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Academic Careers

Human Resources Strategy for Researchers in Europe

Around 60 European universities, research institutions, funding agencies, and umbrella organizations gathered today in Barcelona (and will continue to meet tomorrow) to discuss how they can improve the working conditions they offer to researchers. 

The closed seminar, to which Science Careers was invited, is part of a 2008 European Commission initiative aiming to help research and funding bodies implement The European Charter for Researchers and The Code of Conduct for the Recruitment of Researchers.
Launched in March 2005, the European Charter for Researchers defines
the basic roles, responsibilities, and entitlements researchers and
their host or funding institutions should have, with a particular focus
on fostering the career development of researchers. Launched at the same time, the Code of Conduct for the Recruitment of Researchers
offers general guidelines to help institutions make the hiring of
scientists more open, fair, and transparent. So far, more than 1000
institutions in 30 countries have signed up to the so-called “Charter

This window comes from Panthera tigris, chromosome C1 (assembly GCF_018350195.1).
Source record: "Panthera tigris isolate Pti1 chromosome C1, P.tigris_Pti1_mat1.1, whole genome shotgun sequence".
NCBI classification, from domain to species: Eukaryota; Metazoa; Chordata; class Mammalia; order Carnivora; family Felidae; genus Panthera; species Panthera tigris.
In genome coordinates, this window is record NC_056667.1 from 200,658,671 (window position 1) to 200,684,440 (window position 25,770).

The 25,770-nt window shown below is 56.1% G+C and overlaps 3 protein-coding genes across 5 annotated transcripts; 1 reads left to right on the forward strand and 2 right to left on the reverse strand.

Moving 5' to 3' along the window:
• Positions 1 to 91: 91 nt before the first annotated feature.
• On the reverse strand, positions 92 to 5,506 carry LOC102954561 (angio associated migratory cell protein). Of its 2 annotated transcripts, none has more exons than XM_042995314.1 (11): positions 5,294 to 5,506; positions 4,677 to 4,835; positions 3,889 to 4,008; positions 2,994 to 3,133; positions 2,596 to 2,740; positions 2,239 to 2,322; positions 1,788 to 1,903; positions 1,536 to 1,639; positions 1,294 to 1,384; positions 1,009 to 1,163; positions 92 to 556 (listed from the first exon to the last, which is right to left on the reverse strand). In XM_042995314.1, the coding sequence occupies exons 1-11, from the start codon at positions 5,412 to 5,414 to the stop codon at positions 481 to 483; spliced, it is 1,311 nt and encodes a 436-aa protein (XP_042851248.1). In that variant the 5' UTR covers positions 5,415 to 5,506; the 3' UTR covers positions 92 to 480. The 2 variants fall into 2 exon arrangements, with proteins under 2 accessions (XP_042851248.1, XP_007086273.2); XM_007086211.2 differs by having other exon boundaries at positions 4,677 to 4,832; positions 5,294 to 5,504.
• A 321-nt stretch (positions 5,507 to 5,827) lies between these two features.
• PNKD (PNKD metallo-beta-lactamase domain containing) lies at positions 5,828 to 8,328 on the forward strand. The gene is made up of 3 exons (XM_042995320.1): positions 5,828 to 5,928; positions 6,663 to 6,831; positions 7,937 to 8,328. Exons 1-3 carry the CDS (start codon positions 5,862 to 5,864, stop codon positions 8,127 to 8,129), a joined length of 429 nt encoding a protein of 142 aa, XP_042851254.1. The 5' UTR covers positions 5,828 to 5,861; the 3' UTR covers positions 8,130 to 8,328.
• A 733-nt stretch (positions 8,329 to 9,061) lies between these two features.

& Code.” 
A 2008 EC initiative — called the “Human Resources Strategy for Researchers Incorporating the Charter & Code
— is meant to help institutions go further in adopting the
Charter & Code. Institutions are invited to analyze how well their
policies and practices comply with the Charter & Code to identify
what areas they need to improve on. Next, they must draw up an action
plan that will become their “HR Strategy for Researchers.” They
must publish this Strategy document on their Web sites together with the
main results of their policy analysis. Upon review by the European
Commission, institutions are granted an “HR Excellence in Research” logo.
Further progress in the implementation of the Charter & Code is to
be reviewed externally every 4 years at least. So far, more than 150
institutions are involved in the process. 
So, what’s in it for early-career scientists?
First,
researchers of all levels are invited to contribute to the internal
analysis of their institutions, so this is one way to get your voice
heard if you are inclined towards policy. “For training, we need the
input of researchers,” says Natacha Beicht, Human Resources Manager at
the Centre De Recherche Public de la Santé (CRP-Santé) in Luxembourg. 
A
quick, informal survey of the attendees of the Barcelona seminar, at a coffee
break, suggested that one of the main motivations for institutions is to become
more visible and attractive to the best scientists. More transparency
in HR policy and practices can help job seekers get a better feel for
the culture and working conditions of an institution. A list of the institutions that have already obtained the EC logo can be found on the European EURAXESS Rights Web page.
The
EC logo demonstrates “the effort we have made to work with these
principles,” says Beicht, whose institution won a logo in 2010. But
improving HR policy is a long road. “We are still in the process.”